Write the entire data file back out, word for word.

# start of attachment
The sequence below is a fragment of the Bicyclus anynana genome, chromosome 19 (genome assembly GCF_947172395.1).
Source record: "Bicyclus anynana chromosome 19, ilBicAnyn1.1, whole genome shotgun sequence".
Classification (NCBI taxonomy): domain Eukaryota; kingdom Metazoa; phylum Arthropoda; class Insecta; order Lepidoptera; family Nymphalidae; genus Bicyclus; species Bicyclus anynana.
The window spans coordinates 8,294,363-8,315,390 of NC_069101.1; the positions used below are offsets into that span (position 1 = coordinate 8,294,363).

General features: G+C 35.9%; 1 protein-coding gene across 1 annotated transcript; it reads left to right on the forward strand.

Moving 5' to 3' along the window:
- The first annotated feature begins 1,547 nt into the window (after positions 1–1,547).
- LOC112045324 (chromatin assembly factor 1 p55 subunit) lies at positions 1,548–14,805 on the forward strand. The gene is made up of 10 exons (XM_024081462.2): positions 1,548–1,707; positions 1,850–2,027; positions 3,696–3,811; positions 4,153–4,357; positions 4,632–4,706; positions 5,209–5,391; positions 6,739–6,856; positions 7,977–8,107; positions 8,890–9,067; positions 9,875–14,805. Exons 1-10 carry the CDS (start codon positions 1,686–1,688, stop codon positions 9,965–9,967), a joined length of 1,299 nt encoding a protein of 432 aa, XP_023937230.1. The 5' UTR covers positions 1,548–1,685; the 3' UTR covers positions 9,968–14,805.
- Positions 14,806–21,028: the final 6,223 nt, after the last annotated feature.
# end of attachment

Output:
The sequence below is a fragment of the Bicyclus anynana genome, chromosome 19 (genome assembly GCF_947172395.1).
Source record: "Bicyclus anynana chromosome 19, ilBicAnyn1.1, whole genome shotgun sequence".
Classification (NCBI taxonomy): domain Eukaryota; kingdom Metazoa; phylum Arthropoda; class Insecta; order Lepidoptera; family Nymphalidae; genus Bicyclus; species Bicyclus anynana.
The window spans coordinates 8,294,363-8,315,390 of NC_069101.1; the positions used below are offsets into that span (position 1 = coordinate 8,294,363).

General features: G+C 35.9%; 1 protein-coding gene across 1 annotated transcript; it reads left to right on the forward strand.

Moving 5' to 3' along the window:
- The first annotated feature begins 1,547 nt into the window (after positions 1–1,547).
- LOC112045324 (chromatin assembly factor 1 p55 subunit) lies at positions 1,548–14,805 on the forward strand. The gene is made up of 10 exons (XM_024081462.2): positions 1,548–1,707; positions 1,850–2,027; positions 3,696–3,811; positions 4,153–4,357; positions 4,632–4,706; positions 5,209–5,391; positions 6,739–6,856; positions 7,977–8,107; positions 8,890–9,067; positions 9,875–14,805. Exons 1-10 carry the CDS (start codon positions 1,686–1,688, stop codon positions 9,965–9,967), a joined length of 1,299 nt encoding a protein of 432 aa, XP_023937230.1. The 5' UTR covers positions 1,548–1,685; the 3' UTR covers positions 9,968–14,805.
- Positions 14,806–21,028: the final 6,223 nt, after the last annotated feature.